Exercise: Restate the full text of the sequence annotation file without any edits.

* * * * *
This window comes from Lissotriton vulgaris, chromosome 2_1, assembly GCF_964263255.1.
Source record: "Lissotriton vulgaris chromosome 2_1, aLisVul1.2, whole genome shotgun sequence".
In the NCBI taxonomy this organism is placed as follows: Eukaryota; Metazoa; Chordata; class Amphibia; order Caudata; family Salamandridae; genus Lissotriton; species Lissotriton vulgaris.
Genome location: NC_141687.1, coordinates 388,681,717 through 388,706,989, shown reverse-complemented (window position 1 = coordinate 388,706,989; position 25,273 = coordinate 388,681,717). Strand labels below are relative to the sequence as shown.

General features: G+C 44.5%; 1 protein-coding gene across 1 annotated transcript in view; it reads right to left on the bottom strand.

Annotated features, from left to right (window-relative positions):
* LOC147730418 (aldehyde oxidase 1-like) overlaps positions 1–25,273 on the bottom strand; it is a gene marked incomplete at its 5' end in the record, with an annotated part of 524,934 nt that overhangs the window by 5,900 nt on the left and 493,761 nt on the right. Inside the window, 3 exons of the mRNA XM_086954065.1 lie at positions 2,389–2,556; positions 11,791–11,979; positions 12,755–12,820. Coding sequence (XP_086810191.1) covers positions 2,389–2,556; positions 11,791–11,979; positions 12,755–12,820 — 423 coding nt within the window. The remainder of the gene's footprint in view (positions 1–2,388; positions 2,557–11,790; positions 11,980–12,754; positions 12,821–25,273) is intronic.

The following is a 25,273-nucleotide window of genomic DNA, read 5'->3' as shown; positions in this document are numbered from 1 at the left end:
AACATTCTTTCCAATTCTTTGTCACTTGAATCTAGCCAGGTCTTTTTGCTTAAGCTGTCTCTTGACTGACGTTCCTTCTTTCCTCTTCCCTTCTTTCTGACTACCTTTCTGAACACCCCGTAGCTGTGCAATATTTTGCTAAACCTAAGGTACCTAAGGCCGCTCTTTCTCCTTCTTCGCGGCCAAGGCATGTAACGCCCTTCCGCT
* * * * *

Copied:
This window comes from Lissotriton vulgaris, chromosome 2_1, assembly GCF_964263255.1.
Source record: "Lissotriton vulgaris chromosome 2_1, aLisVul1.2, whole genome shotgun sequence".
In the NCBI taxonomy this organism is placed as follows: Eukaryota; Metazoa; Chordata; class Amphibia; order Caudata; family Salamandridae; genus Lissotriton; species Lissotriton vulgaris.
Genome location: NC_141687.1, coordinates 388,681,717 through 388,706,989, shown reverse-complemented (window position 1 = coordinate 388,706,989; position 25,273 = coordinate 388,681,717). Strand labels below are relative to the sequence as shown.

General features: G+C 44.5%; 1 protein-coding gene across 1 annotated transcript in view; it reads right to left on the bottom strand.

Annotated features, from left to right (window-relative positions):
* LOC147730418 (aldehyde oxidase 1-like) overlaps positions 1–25,273 on the bottom strand; it is a gene marked incomplete at its 5' end in the record, with an annotated part of 524,934 nt that overhangs the window by 5,900 nt on the left and 493,761 nt on the right. Inside the window, 3 exons of the mRNA XM_086954065.1 lie at positions 2,389–2,556; positions 11,791–11,979; positions 12,755–12,820. Coding sequence (XP_086810191.1) covers positions 2,389–2,556; positions 11,791–11,979; positions 12,755–12,820 — 423 coding nt within the window. The remainder of the gene's footprint in view (positions 1–2,388; positions 2,557–11,790; positions 11,980–12,754; positions 12,821–25,273) is intronic.

The following is a 25,273-nucleotide window of genomic DNA, read 5'->3' as shown; positions in this document are numbered from 1 at the left end:
AACATTCTTTCCAATTCTTTGTCACTTGAATCTAGCCAGGTCTTTTTGCTTAAGCTGTCTCTTGACTGACGTTCCTTCTTTCCTCTTCCCTTCTTTCTGACTACCTTTCTGAACACCCCGTAGCTGTGCAATATTTTGCTAAACCTAAGGTACCTAAGGCCGCTCTTTCTCCTTCTTCGCGGCCAAGGCATGTAACGCCCTTCCGCT